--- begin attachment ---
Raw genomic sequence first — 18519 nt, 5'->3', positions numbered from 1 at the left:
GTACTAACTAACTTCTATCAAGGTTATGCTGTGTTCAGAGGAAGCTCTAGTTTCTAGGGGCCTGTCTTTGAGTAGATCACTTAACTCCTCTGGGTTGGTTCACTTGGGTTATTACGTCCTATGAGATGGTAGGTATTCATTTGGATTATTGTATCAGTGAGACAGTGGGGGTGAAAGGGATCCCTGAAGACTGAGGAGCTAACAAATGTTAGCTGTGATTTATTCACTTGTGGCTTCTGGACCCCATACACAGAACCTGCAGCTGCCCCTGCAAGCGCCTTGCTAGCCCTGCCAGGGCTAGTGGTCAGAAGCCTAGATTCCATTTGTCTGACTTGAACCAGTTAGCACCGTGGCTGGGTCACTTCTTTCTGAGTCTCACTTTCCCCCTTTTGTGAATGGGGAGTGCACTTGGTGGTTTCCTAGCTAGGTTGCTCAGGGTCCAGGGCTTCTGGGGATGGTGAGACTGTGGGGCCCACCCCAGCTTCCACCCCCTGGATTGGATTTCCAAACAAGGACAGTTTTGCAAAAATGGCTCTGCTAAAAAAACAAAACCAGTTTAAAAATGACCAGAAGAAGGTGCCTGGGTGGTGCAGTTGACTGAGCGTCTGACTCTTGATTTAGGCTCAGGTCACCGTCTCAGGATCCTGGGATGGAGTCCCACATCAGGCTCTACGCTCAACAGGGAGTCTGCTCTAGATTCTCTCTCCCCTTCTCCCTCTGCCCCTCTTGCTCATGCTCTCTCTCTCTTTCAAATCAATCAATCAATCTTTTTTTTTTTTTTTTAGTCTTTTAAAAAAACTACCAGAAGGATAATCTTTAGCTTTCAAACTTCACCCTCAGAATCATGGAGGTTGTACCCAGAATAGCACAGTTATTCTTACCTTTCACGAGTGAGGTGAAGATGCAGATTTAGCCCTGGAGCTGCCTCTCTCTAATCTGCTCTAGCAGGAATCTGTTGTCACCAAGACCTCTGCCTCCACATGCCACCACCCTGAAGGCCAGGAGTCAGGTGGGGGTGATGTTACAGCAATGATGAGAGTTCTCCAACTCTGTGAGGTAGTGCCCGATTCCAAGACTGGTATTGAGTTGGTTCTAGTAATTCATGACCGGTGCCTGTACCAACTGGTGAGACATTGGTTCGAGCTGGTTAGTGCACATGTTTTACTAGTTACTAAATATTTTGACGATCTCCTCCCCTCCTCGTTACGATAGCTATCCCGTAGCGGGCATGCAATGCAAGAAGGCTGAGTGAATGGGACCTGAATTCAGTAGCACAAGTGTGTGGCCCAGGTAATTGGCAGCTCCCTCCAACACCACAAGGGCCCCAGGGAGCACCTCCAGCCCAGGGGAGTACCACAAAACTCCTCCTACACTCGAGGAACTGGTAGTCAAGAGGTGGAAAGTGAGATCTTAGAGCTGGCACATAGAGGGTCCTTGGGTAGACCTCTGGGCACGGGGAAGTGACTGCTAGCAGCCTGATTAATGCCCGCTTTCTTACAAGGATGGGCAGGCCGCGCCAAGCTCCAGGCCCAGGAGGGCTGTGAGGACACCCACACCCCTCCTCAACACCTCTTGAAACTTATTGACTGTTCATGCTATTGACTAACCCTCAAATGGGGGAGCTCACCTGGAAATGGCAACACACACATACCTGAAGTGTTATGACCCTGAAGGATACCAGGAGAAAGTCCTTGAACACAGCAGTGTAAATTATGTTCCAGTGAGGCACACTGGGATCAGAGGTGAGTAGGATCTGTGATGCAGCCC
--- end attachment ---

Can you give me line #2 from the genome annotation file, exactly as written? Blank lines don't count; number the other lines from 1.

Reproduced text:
GTACTAACTAACTTCTATCAAGGTTATGCTGTGTTCAGAGGAAGCTCTAGTTTCTAGGGGCCTGTCTTTGAGTAGATCACTTAACTCCTCTGGGTTGGTTCACTTGGGTTATTACGTCCTATGAGATGGTAGGTATTCATTTGGATTATTGTATCAGTGAGACAGTGGGGGTGAAAGGGATCCCTGAAGACTGAGGAGCTAACAAATGTTAGCTGTGATTTATTCACTTGTGGCTTCTGGACCCCATACACAGAACCTGCAGCTGCCCCTGCAAGCGCCTTGCTAGCCCTGCCAGGGCTAGTGGTCAGAAGCCTAGATTCCATTTGTCTGACTTGAACCAGTTAGCACCGTGGCTGGGTCACTTCTTTCTGAGTCTCACTTTCCCCCTTTTGTGAATGGGGAGTGCACTTGGTGGTTTCCTAGCTAGGTTGCTCAGGGTCCAGGGCTTCTGGGGATGGTGAGACTGTGGGGCCCACCCCAGCTTCCACCCCCTGGATTGGATTTCCAAACAAGGACAGTTTTGCAAAAATGGCTCTGCTAAAAAAACAAAACCAGTTTAAAAATGACCAGAAGAAGGTGCCTGGGTGGTGCAGTTGACTGAGCGTCTGACTCTTGATTTAGGCTCAGGTCACCGTCTCAGGATCCTGGGATGGAGTCCCACATCAGGCTCTACGCTCAACAGGGAGTCTGCTCTAGATTCTCTCTCCCCTTCTCCCTCTGCCCCTCTTGCTCATGCTCTCTCTCTCTTTCAAATCAATCAATCAATCTTTTTTTTTTTTTTTTAGTCTTTTAAAAAAACTACCAGAAGGATAATCTTTAGCTTTCAAACTTCACCCTCAGAATCATGGAGGTTGTACCCAGAATAGCACAGTTATTCTTACCTTTCACGAGTGAGGTGAAGATGCAGATTTAGCCCTGGAGCTGCCTCTCTCTAATCTGCTCTAGCAGGAATCTGTTGTCACCAAGACCTCTGCCTCCACATGCCACCACCCTGAAGGCCAGGAGTCAGGTGGGGGTGATGTTACAGCAATGATGAGAGTTCTCCAACTCTGTGAGGTAGTGCCCGATTCCAAGACTGGTATTGAGTTGGTTCTAGTAATTCATGACCGGTGCCTGTACCAACTGGTGAGACATTGGTTCGAGCTGGTTAGTGCACATGTTTTACTAGTTACTAAATATTTTGACGATCTCCTCCCCTCCTCGTTACGATAGCTATCCCGTAGCGGGCATGCAATGCAAGAAGGCTGAGTGAATGGGACCTGAATTCAGTAGCACAAGTGTGTGGCCCAGGTAATTGGCAGCTCCCTCCAACACCACAAGGGCCCCAGGGAGCACCTCCAGCCCAGGGGAGTACCACAAAACTCCTCCTACACTCGAGGAACTGGTAGTCAAGAGGTGGAAAGTGAGATCTTAGAGCTGGCACATAGAGGGTCCTTGGGTAGACCTCTGGGCACGGGGAAGTGACTGCTAGCAGCCTGATTAATGCCCGCTTTCTTACAAGGATGGGCAGGCCGCGCCAAGCTCCAGGCCCAGGAGGGCTGTGAGGACACCCACACCCCTCCTCAACACCTCTTGAAACTTATTGACTGTTCATGCTATTGACTAACCCTCAAATGGGGGAGCTCACCTGGAAATGGCAACACACACATACCTGAAGTGTTATGACCCTGAAGGATACCAGGAGAAAGTCCTTGAACACAGCAGTGTAAATTATGTTCCAGTGAGGCACACTGGGATCAGAGGTGAGTAGGATCTGTGATGCAGCCC